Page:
When setting up an online store, product descriptions are often the last things we want to spend time on. However, remember that the product description is right above the “add to basket” button and that it might be the last thing your customers read before either purchasing the product or leaving your store for good.
Well-written product descriptions have a huge impact on sales. According to a recent study, product descriptions are the most important types of content to trigger a purchase: 98% of shoppers have been dissuaded from completing a purchase because of incorrect or incomplete product descriptions.
Follow this step-by-step article to understand how to write effective product descriptions that actually drive sales.
In this article, we’ll discuss the following:
- First, the “who”. Because a good product description is a description that sells, it is of primary importance to write for your customers.
- Second, we’ll discuss the “what”. We’ll walk you through what you need to include in an effective product description.
- Finally, we’ll talk about the “how”. We’ll give you some practical tips for writing effective descriptions that drive sales.
Let’s get started!
The “who”: Good product descriptions start with understanding your customers
A good product description is one that boosts your sales. Therefore, it’s of primary importance to start with understanding your customers and their needs.
There are two main questions that can help you answer that:
- Who are they?
- What do they need?
In order to understand who they are, you should try and understand if there’s a specific gender, age, or lifestyle that defines this group.
This will help you understand the right tone of voice when writing your product description and incorporate elements that will resonate with your target audience.
Let’s take an example. Let’s imagine that you’re selling sneakers.
The two pairs of sneakers are visually very similar. But if we look at their respective product descriptions, we quickly realise that they're targeting a different audience.
The first one is from Axel Arigato:
“The Genesis Vintage Runner features a retro inspired sneaker set on a lightweight modern streamlined sole. Upper and lining is responsibly produced using recycled plastic.”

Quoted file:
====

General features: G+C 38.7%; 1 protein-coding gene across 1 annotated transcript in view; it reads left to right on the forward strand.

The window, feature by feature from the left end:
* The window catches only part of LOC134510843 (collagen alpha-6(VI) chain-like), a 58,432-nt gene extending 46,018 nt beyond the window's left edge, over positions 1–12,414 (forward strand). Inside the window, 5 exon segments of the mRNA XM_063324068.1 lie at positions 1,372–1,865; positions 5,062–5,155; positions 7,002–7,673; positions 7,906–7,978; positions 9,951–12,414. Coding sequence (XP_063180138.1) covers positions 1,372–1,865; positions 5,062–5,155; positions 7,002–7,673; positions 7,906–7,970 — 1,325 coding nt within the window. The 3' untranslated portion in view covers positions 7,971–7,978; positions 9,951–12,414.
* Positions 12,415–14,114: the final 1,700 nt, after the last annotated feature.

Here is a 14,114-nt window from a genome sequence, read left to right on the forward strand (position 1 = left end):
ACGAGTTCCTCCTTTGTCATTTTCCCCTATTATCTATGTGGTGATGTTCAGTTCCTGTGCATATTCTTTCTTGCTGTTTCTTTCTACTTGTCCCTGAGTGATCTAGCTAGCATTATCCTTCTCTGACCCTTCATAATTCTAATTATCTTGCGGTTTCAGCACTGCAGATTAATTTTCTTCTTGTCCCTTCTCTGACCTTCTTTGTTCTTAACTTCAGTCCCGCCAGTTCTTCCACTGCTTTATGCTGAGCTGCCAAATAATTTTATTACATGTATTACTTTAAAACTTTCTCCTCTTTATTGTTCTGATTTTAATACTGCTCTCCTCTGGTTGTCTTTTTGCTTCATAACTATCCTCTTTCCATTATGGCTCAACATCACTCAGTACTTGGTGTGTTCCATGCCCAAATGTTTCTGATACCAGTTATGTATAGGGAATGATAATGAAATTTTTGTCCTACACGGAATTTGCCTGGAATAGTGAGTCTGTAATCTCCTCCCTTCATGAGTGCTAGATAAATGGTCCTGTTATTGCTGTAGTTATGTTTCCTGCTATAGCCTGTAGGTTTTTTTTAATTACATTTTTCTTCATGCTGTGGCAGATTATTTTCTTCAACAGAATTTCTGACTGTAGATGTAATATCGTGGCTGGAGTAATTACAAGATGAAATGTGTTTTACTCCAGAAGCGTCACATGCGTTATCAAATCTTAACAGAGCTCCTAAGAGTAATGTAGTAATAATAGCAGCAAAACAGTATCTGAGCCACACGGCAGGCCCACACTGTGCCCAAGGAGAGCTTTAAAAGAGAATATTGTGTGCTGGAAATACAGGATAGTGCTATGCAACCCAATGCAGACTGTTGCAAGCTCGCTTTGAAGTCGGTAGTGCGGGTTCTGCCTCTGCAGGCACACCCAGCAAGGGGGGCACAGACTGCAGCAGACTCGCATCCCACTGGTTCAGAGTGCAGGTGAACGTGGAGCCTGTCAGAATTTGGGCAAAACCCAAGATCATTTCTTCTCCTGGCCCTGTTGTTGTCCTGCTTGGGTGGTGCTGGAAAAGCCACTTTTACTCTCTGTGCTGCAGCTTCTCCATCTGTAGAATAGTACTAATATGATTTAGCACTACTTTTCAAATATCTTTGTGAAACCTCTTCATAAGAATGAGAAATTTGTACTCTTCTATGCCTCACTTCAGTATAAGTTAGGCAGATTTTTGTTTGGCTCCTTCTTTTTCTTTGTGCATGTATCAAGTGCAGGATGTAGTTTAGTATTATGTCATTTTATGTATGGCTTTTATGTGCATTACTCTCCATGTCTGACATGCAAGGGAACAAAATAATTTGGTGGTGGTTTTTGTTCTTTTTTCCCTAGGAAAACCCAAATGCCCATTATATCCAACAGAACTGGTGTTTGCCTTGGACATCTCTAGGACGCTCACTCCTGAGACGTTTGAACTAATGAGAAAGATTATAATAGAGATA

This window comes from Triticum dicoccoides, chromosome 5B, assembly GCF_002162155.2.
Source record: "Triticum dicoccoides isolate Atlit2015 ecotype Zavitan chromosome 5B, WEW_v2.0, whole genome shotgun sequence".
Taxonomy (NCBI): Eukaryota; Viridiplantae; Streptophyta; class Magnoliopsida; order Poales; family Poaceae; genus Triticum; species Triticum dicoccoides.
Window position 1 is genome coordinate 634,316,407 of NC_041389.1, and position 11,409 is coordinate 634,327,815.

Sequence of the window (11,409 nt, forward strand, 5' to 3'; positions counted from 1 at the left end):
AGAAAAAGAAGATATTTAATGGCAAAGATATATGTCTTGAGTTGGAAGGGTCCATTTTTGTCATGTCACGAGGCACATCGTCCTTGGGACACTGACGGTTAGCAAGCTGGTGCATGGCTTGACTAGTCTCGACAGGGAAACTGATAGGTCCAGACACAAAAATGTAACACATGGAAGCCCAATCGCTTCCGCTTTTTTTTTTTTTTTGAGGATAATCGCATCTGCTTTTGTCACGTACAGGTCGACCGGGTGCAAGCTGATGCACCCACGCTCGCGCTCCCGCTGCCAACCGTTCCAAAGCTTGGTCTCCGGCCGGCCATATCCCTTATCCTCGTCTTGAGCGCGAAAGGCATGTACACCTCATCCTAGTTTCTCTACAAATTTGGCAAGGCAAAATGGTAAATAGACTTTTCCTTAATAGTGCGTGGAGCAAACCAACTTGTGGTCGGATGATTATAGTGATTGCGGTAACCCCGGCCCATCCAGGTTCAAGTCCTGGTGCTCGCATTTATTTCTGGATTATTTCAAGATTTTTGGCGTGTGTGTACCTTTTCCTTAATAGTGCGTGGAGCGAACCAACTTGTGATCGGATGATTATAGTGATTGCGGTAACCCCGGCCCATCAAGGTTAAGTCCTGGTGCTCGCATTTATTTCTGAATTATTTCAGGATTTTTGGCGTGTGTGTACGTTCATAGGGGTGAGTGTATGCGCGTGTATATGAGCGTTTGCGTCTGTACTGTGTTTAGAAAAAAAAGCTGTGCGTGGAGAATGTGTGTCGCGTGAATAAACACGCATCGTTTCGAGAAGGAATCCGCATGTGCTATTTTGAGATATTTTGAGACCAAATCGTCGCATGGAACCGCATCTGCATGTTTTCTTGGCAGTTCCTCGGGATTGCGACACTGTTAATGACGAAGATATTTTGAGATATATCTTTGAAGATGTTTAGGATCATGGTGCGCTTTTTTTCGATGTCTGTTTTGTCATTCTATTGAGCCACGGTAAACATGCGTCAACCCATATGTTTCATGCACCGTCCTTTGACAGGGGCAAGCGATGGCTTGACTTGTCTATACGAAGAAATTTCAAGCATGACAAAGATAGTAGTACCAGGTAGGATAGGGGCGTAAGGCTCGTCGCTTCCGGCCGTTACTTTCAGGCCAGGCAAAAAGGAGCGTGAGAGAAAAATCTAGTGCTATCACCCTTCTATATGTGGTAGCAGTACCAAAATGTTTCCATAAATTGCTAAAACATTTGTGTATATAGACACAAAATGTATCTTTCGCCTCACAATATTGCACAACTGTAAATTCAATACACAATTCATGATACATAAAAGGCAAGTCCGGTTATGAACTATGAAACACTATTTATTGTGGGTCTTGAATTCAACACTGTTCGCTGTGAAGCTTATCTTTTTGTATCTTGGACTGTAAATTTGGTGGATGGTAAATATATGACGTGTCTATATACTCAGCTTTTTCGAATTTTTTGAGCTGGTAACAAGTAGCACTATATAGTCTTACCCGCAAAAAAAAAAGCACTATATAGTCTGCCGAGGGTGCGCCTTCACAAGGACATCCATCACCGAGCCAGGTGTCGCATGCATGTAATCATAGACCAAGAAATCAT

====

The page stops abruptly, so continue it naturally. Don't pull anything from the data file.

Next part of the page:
Clearly, this Axel Arigato sneaker is aimed at a 30-45 year-old audience who cares about the environment and is into fashion.
This one is from Ted Baker:
“The Sarlo chunky sneakers have been panelled with suede and trimmed with tabs. Set on a chunky, pristine sole, they’ll add a contemporary twist to your sneaker collective. Team with chinos or joggers in line with your mood.”
This description focuses on the contemporary aspect of the shoe and how it pairs nicely with multiple looks. Clearly, this one is more aimed towards the busy individual who wants a more casual look on weekends.
Then, you need to understand your customer’s needs. A question that can help you frame the problem is “why would your customer hire your product?”.
The concept of “jobs to be done” was established by Harvard professor Clayton Christensen. We all have many jobs to be done in our lives. When we buy a product, we essentially “hire” it to help us do a job. So try to understand what your ideal customer hopes to accomplish with your product.
Understanding your core customer needs will help you craft a product description that will resonate with your audience and drive conversions.
In addition, this will help you understand your customer’s mindset and give you ideas for “bundles''. When you understand what job your customer is trying to accomplish with your product, you can more effectively suggest other products that pair well with the one your customer is looking for that would help do the job “even better”.
For example, if you read this description for a candle from the White Company, it’s interesting to see the emphasis placed in the second paragraph on the fact that this is perfect as a gift.
Undoubtedly, they understand that some of their customers shop in search of gift ideas. They have crafted their product description to help people understand that this candle can help achieve that task perfectly.
The “what”: A 3-step template for writing effective product descriptions